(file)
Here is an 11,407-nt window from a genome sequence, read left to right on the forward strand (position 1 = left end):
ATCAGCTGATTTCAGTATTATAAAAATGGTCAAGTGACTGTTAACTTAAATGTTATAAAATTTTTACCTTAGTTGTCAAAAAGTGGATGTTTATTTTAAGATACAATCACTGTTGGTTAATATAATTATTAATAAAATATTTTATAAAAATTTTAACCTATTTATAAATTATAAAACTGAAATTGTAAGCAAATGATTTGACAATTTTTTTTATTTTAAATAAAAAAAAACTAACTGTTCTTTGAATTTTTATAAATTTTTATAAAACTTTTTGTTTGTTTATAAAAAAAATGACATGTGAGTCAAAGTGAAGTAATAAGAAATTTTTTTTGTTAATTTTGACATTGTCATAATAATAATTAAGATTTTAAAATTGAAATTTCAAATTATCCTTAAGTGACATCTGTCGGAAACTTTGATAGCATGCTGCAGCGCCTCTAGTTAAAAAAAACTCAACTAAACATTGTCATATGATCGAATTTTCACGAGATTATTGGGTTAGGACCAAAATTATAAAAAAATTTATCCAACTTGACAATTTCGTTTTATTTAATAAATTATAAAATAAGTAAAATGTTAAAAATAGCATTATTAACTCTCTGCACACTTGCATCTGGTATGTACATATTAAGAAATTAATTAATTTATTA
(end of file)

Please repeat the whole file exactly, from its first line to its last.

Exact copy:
Here is an 11,407-nt window from a genome sequence, read left to right on the forward strand (position 1 = left end):
ATCAGCTGATTTCAGTATTATAAAAATGGTCAAGTGACTGTTAACTTAAATGTTATAAAATTTTTACCTTAGTTGTCAAAAAGTGGATGTTTATTTTAAGATACAATCACTGTTGGTTAATATAATTATTAATAAAATATTTTATAAAAATTTTAACCTATTTATAAATTATAAAACTGAAATTGTAAGCAAATGATTTGACAATTTTTTTTATTTTAAATAAAAAAAAACTAACTGTTCTTTGAATTTTTATAAATTTTTATAAAACTTTTTGTTTGTTTATAAAAAAAATGACATGTGAGTCAAAGTGAAGTAATAAGAAATTTTTTTTGTTAATTTTGACATTGTCATAATAATAATTAAGATTTTAAAATTGAAATTTCAAATTATCCTTAAGTGACATCTGTCGGAAACTTTGATAGCATGCTGCAGCGCCTCTAGTTAAAAAAAACTCAACTAAACATTGTCATATGATCGAATTTTCACGAGATTATTGGGTTAGGACCAAAATTATAAAAAAATTTATCCAACTTGACAATTTCGTTTTATTTAATAAATTATAAAATAAGTAAAATGTTAAAAATAGCATTATTAACTCTCTGCACACTTGCATCTGGTATGTACATATTAAGAAATTAATTAATTTATTA